A compulsively early riser, 11-year-old Xu Xi awoke one morning in the mid-1960s and looked out from the “suicide-jumper” verandah of her family’s high-rise flat. The sight of the Hong Kong harbor at pre-dawn, breathtaking and spectral, moved her to write an essay that became her first published piece.

Today, Xu Xi often shares that 4am moment with audiences eager to hear a tale of literary discovery from one of Hong Kong’s leading English-language writers. She may even share it with interested Beijing bibliophiles in March when she visits the capital for The Bookworm International Literary Festival 2011.

But in Evanescent Isles: From My City-Village, Xu Xi’s 2008 collection of personal essays about Hong Kong, the author makes it clear that her path to literary life was far from obvious.

Like so many Chinese children before her, the young Xu Xi soon found out from her mother that some activities, while acceptable as “extracurricular” pursuits, were not to be entertained as real careers (see Chua, Amy). A stellar student of letters and a mediocre mathematician, she was soon “streamed” from the arts into sciences following her mother’s iron-fisted back room maneuverings.

Xu Xi returns again and again in Evanescent Isles to themes of impermanence, mapping the ambiguities of her own life onto the changing fortunes of the colony-turned-SAR. Is she Chinese or a citizen of the world? Can she cobble together a conversation (and a friendship) in a patois of Cantonese, Mandarin and English? And as Hong Kong drifts closer to Beijing, can she trust that her “permanent” identity card is as good as its title?

Nothing is certain in Xu Xi’s Hong Kong—the city always seems to be on the verge of evaporating. Many of the characters that populate these essays maintain a curious detachment from the city. The author describes her father as a “Chinese foreigner” in the city, “an immigrant who arrived as an adult and remained the next forty-nine years until his death, all the while ensuring that he would not stumble down the same path as the unfortunate locals.” We get the impression of a city so torn between civilizations and ambivalent toward its “glocalism” that it exists only as a fragile, uneasy compromise.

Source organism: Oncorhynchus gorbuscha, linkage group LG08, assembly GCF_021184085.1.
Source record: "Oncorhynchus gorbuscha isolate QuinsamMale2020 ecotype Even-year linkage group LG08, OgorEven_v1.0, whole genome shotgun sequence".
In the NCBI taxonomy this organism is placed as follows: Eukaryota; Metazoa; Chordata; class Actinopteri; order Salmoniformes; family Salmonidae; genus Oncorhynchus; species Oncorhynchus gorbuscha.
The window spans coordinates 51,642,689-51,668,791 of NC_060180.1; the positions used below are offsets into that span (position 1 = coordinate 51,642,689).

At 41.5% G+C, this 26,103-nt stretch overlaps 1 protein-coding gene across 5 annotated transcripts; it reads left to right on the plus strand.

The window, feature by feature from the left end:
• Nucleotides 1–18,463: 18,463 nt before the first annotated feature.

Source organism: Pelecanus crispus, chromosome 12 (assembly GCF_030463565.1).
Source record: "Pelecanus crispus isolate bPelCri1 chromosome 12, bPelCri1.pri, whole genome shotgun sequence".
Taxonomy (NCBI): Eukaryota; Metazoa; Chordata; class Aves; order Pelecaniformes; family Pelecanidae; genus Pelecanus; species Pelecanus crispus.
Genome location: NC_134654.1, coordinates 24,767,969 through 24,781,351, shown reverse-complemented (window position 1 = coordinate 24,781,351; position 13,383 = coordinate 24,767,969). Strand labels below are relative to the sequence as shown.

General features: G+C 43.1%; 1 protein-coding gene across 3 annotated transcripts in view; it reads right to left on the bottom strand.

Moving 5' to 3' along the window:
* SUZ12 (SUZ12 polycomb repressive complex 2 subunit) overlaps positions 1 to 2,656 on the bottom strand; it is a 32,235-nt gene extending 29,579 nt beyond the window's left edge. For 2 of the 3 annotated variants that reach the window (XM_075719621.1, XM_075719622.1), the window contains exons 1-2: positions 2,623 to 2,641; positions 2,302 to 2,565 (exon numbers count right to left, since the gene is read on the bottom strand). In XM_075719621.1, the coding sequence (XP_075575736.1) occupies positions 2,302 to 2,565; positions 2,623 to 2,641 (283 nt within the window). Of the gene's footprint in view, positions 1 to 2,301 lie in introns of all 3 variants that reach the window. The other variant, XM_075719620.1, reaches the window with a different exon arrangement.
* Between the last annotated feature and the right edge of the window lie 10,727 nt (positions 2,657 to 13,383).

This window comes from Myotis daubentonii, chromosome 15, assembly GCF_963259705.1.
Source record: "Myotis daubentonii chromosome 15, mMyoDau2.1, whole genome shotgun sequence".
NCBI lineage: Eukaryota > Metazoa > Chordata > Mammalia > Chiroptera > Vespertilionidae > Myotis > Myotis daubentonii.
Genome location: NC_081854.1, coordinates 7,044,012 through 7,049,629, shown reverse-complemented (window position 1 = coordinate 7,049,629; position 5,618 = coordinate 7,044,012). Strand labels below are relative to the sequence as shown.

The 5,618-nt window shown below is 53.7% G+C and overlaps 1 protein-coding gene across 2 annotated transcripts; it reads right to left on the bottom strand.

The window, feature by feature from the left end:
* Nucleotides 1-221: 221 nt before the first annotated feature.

The essays draw out Hong Kong’s contradictions above all else, leaving the reader with provocative questions but few answers. If it really came down to it, would Hong Kongers rather cast votes or go shopping? And finally, is there a real place for indigenous literature in a culture that is, for all intents and purposes, vastly more interested in the vocal stylings of American Idol reject William Hung?

Unlike her father, Xu Xi has managed to build a life beyond Hong Kong, but not entirely apart from it. Like an uncommonly sturdy migratory bird, she “inhabits the flight path along New York, Hong Kong, and the South Island of New Zealand,” according to her bio.

When she makes her northward detour next month, it may be fair to ask: as Beijing goes global and sheds layers of its past to make way for development, which city is really entering the other’s orbit?

Xu Xi, Evanescent Isles: From My City-Village, Hong Kong University Press, US $21.95

This article was published in March 2011 in City Weekend Beijing. Click here to read the original.